Although Le Batard is totally legitimate to raise the issue of race ultimately he is unable to do so in a way that generates much insight. (It?s at moments like these that Ralph Wiley’s untimely death stings the most. Insight is the rarest of gifts.) Le Batard swings and misses ? or at least swings and foul tips ? on the important race question by merely wondering out loud whether MVP voters are biased against Shaq, even if only subconsciously. The question about race begging to be answered here is NOT why is Nash MVP instead of Shaq? Rather, the far more intriguing and important question is how Nash won the award when John Stockton never came close. As Kevin?s series presaged, Nash won the MVP award in 2005 with the type of low scoring/high assist season routinely produced by Stockton throughout the 80s and 90s. Stockton posted PERs that exceeded Nash?s 22.0 six different times (according to basketball-reference.com). He posted equivalent or superior passing and PER seasons to Nash?s in both 1988 and 1990. Not only did Stockton fail to win the award he never made the top five in balloting. Why, you ask? Low scoring/high assist seasons have traditionally been seen as the stuff of sidekicks rather than leading men. Consequently, such players have been frozen out of MVP consideration; that is until Steve Nash this season. Nash is the first sub-20 point scorer to win the award since Bill Walton in 1978 and has the lowest scoring average in the history of the award. I took the liberty of re-posting Kevin Pelton?s adjusted assists per game chart, adding in PER for each player, along with the actual MVP winners so you can see what voters valued during some of the greatest passing seasons ever.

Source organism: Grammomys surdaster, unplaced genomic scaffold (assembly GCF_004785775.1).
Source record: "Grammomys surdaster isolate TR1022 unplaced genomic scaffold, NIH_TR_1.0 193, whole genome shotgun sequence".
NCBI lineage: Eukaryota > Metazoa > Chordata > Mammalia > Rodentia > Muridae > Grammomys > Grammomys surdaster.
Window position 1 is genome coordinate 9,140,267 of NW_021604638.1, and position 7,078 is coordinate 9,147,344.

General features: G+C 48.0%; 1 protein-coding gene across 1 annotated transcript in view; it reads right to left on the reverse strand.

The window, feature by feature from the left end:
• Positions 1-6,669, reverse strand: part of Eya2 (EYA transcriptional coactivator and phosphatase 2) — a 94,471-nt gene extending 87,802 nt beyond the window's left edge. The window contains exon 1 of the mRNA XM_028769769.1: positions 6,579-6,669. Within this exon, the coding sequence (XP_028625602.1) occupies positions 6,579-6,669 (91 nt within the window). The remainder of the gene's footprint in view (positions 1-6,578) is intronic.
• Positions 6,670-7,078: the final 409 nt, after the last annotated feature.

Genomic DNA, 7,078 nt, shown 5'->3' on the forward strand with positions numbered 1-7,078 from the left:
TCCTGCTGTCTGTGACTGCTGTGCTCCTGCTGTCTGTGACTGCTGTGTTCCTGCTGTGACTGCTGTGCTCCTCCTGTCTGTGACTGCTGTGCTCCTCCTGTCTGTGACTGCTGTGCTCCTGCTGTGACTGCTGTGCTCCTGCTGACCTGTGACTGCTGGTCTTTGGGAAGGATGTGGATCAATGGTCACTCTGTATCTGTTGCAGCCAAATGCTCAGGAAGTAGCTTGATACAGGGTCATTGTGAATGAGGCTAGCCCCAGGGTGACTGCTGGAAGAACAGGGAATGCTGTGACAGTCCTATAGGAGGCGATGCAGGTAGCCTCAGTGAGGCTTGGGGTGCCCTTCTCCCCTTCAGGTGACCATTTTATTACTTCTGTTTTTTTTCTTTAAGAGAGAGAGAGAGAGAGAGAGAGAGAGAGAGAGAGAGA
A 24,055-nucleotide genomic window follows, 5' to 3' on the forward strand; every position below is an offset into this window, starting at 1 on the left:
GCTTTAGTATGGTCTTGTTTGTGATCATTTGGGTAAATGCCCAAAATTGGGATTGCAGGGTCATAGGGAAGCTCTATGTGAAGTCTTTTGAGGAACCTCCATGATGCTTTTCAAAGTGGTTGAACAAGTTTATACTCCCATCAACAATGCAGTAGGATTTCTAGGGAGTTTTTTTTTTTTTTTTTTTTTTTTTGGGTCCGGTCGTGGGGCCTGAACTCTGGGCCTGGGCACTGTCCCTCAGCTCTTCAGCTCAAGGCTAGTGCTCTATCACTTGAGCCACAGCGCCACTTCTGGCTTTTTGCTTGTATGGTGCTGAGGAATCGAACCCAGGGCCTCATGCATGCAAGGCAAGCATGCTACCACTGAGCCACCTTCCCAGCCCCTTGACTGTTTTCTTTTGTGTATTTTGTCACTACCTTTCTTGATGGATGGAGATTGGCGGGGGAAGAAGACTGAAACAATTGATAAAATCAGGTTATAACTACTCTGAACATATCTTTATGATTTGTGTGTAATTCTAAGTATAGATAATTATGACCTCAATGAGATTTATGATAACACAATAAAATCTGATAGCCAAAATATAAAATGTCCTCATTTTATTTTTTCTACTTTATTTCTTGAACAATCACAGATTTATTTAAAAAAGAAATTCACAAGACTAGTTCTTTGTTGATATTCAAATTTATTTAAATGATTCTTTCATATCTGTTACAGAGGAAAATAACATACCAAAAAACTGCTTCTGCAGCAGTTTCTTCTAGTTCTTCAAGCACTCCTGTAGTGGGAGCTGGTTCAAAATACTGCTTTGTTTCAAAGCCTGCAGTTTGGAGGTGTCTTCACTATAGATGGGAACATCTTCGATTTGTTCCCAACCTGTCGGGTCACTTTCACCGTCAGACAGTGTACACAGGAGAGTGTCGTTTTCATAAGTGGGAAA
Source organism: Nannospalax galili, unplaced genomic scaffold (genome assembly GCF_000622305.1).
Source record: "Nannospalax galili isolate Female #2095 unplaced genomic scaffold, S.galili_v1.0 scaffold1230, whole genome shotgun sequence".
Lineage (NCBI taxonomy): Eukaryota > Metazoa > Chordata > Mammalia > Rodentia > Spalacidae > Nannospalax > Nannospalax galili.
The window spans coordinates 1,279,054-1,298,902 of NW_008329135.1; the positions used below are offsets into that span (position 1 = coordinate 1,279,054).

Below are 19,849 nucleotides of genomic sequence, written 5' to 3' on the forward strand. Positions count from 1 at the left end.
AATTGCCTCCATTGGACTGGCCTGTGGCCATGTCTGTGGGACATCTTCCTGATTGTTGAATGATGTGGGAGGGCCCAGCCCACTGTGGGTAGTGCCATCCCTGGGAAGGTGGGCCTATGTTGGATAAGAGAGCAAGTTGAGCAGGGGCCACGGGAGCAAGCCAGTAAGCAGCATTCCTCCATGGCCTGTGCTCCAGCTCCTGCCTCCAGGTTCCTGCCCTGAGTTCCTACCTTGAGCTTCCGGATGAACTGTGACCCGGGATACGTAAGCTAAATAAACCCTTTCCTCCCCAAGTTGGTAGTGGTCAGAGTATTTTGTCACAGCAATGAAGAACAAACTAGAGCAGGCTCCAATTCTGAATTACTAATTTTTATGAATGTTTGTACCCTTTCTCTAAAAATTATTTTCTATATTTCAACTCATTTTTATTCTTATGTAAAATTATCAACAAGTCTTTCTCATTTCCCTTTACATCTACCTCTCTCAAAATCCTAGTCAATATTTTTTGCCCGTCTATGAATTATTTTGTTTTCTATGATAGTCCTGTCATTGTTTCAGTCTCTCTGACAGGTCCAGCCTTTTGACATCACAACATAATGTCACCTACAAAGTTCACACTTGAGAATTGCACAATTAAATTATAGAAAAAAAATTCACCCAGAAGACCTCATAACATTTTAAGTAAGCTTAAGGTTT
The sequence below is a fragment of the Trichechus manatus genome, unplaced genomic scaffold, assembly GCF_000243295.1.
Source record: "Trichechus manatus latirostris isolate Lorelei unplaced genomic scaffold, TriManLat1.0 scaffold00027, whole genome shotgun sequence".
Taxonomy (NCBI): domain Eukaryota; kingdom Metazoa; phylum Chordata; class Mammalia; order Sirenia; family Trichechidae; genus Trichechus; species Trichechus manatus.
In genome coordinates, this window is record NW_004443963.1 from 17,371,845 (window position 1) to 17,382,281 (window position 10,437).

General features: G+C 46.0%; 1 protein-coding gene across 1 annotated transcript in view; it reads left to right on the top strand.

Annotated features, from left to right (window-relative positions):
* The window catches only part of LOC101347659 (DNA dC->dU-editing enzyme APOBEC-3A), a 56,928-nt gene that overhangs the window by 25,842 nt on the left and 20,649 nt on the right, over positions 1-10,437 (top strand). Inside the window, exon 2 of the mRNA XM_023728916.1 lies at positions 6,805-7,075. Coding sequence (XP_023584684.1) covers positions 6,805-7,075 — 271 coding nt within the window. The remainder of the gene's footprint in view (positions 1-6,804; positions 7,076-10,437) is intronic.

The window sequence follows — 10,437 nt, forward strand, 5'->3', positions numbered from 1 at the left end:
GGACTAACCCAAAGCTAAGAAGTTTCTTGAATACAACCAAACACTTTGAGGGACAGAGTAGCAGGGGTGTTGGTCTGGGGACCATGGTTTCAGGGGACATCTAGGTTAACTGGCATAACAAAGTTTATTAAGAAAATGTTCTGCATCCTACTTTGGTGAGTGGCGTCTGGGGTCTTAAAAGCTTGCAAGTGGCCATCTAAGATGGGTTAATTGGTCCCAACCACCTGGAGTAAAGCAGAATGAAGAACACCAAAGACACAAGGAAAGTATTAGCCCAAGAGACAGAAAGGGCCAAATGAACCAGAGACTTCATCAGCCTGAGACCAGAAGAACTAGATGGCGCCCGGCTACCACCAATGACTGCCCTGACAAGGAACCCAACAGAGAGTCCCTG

Year Team 05APG PER MVP

John Stockton
1990 UTA 12.0 23.9 Magic Johnson
John Stockton 1988 UTA 11.5 23.2 Michael Jordan
John Stockton 1991 UTA 10.9 23.4 Michael Jordan
John Stockton 1992 UTA 10.8 22.8 Michael Jordan
John Stockton 1995 UTA 10.6 23.3 David Robinson